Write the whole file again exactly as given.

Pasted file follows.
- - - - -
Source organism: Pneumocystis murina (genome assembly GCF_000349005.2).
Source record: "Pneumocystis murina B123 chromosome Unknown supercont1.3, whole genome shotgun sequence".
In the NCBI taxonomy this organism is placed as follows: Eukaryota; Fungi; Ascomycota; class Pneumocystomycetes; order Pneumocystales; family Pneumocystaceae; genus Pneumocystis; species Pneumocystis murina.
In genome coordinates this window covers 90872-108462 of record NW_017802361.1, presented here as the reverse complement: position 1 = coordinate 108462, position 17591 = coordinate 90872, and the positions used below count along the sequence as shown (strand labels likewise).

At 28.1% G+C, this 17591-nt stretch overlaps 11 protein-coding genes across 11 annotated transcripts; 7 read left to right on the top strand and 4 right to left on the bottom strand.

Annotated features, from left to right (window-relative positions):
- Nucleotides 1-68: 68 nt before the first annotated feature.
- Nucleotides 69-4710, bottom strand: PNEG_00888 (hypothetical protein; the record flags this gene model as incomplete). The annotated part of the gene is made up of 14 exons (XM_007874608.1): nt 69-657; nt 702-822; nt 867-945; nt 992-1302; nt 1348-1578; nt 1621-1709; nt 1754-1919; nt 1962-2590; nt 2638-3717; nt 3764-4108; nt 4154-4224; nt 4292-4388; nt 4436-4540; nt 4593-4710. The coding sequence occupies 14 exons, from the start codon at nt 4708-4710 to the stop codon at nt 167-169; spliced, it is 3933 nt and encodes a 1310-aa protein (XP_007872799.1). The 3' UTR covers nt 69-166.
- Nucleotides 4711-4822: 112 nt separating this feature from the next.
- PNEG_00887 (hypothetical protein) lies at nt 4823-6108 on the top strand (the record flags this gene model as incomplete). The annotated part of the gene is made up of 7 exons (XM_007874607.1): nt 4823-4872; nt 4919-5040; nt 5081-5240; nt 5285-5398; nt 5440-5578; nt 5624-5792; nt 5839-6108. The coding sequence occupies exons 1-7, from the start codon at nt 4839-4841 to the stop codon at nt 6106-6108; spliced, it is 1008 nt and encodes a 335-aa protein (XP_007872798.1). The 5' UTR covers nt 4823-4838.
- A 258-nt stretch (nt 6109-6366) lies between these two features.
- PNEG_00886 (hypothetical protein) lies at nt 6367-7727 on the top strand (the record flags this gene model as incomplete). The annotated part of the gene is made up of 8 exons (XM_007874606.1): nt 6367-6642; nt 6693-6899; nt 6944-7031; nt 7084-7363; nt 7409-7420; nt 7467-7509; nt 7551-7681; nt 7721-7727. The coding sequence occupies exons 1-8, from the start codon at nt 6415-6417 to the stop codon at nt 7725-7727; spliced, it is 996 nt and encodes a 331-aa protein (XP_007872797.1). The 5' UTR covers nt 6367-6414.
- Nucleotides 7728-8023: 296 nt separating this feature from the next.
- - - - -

Source organism: Pneumocystis murina (genome assembly GCF_000349005.2).
Source record: "Pneumocystis murina B123 chromosome Unknown supercont1.3, whole genome shotgun sequence".
In the NCBI taxonomy this organism is placed as follows: Eukaryota; Fungi; Ascomycota; class Pneumocystomycetes; order Pneumocystales; family Pneumocystaceae; genus Pneumocystis; species Pneumocystis murina.
In genome coordinates this window covers 90872-108462 of record NW_017802361.1, presented here as the reverse complement: position 1 = coordinate 108462, position 17591 = coordinate 90872, and the positions used below count along the sequence as shown (strand labels likewise).

At 28.1% G+C, this 17591-nt stretch overlaps 11 protein-coding genes across 11 annotated transcripts; 7 read left to right on the top strand and 4 right to left on the bottom strand.

Annotated features, from left to right (window-relative positions):
- Nucleotides 1-68: 68 nt before the first annotated feature.
- Nucleotides 69-4710, bottom strand: PNEG_00888 (hypothetical protein; the record flags this gene model as incomplete). The annotated part of the gene is made up of 14 exons (XM_007874608.1): nt 69-657; nt 702-822; nt 867-945; nt 992-1302; nt 1348-1578; nt 1621-1709; nt 1754-1919; nt 1962-2590; nt 2638-3717; nt 3764-4108; nt 4154-4224; nt 4292-4388; nt 4436-4540; nt 4593-4710. The coding sequence occupies 14 exons, from the start codon at nt 4708-4710 to the stop codon at nt 167-169; spliced, it is 3933 nt and encodes a 1310-aa protein (XP_007872799.1). The 3' UTR covers nt 69-166.
- Nucleotides 4711-4822: 112 nt separating this feature from the next.
- PNEG_00887 (hypothetical protein) lies at nt 4823-6108 on the top strand (the record flags this gene model as incomplete). The annotated part of the gene is made up of 7 exons (XM_007874607.1): nt 4823-4872; nt 4919-5040; nt 5081-5240; nt 5285-5398; nt 5440-5578; nt 5624-5792; nt 5839-6108. The coding sequence occupies exons 1-7, from the start codon at nt 4839-4841 to the stop codon at nt 6106-6108; spliced, it is 1008 nt and encodes a 335-aa protein (XP_007872798.1). The 5' UTR covers nt 4823-4838.
- A 258-nt stretch (nt 6109-6366) lies between these two features.
- PNEG_00886 (hypothetical protein) lies at nt 6367-7727 on the top strand (the record flags this gene model as incomplete). The annotated part of the gene is made up of 8 exons (XM_007874606.1): nt 6367-6642; nt 6693-6899; nt 6944-7031; nt 7084-7363; nt 7409-7420; nt 7467-7509; nt 7551-7681; nt 7721-7727. The coding sequence occupies exons 1-8, from the start codon at nt 6415-6417 to the stop codon at nt 7725-7727; spliced, it is 996 nt and encodes a 331-aa protein (XP_007872797.1). The 5' UTR covers nt 6367-6414.
- Nucleotides 7728-8023: 296 nt separating this feature from the next.